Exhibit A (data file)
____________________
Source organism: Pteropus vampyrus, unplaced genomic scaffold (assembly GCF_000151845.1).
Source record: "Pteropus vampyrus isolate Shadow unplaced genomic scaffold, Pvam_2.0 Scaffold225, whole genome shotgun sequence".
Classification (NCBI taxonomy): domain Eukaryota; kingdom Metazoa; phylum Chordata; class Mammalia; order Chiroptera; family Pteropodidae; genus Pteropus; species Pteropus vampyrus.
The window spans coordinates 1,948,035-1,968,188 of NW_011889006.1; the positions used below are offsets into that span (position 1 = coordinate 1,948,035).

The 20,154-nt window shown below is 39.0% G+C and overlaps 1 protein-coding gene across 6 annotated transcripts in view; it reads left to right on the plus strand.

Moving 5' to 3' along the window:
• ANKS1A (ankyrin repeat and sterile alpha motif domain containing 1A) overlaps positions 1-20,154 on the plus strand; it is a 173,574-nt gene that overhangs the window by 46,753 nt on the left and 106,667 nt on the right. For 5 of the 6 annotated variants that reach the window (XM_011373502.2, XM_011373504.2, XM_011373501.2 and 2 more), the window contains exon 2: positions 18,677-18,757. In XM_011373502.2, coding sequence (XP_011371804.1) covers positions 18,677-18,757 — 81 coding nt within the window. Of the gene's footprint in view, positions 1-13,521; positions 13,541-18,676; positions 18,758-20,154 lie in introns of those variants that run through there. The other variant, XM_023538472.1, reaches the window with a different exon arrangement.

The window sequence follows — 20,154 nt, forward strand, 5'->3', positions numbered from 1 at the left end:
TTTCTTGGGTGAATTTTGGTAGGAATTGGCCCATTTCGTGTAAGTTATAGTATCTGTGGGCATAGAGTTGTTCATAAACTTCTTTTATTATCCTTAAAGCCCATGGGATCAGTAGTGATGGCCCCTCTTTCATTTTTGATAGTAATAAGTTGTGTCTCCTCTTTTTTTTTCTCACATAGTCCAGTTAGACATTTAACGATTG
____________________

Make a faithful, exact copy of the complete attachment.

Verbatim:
Source organism: Pteropus vampyrus, unplaced genomic scaffold (assembly GCF_000151845.1).
Source record: "Pteropus vampyrus isolate Shadow unplaced genomic scaffold, Pvam_2.0 Scaffold225, whole genome shotgun sequence".
Classification (NCBI taxonomy): domain Eukaryota; kingdom Metazoa; phylum Chordata; class Mammalia; order Chiroptera; family Pteropodidae; genus Pteropus; species Pteropus vampyrus.
The window spans coordinates 1,948,035-1,968,188 of NW_011889006.1; the positions used below are offsets into that span (position 1 = coordinate 1,948,035).

The 20,154-nt window shown below is 39.0% G+C and overlaps 1 protein-coding gene across 6 annotated transcripts in view; it reads left to right on the plus strand.

Moving 5' to 3' along the window:
• ANKS1A (ankyrin repeat and sterile alpha motif domain containing 1A) overlaps positions 1-20,154 on the plus strand; it is a 173,574-nt gene that overhangs the window by 46,753 nt on the left and 106,667 nt on the right. For 5 of the 6 annotated variants that reach the window (XM_011373502.2, XM_011373504.2, XM_011373501.2 and 2 more), the window contains exon 2: positions 18,677-18,757. In XM_011373502.2, coding sequence (XP_011371804.1) covers positions 18,677-18,757 — 81 coding nt within the window. Of the gene's footprint in view, positions 1-13,521; positions 13,541-18,676; positions 18,758-20,154 lie in introns of those variants that run through there. The other variant, XM_023538472.1, reaches the window with a different exon arrangement.

The window sequence follows — 20,154 nt, forward strand, 5'->3', positions numbered from 1 at the left end:
TTTCTTGGGTGAATTTTGGTAGGAATTGGCCCATTTCGTGTAAGTTATAGTATCTGTGGGCATAGAGTTGTTCATAAACTTCTTTTATTATCCTTAAAGCCCATGGGATCAGTAGTGATGGCCCCTCTTTCATTTTTGATAGTAATAAGTTGTGTCTCCTCTTTTTTTTTCTCACATAGTCCAGTTAGACATTTAACGATTG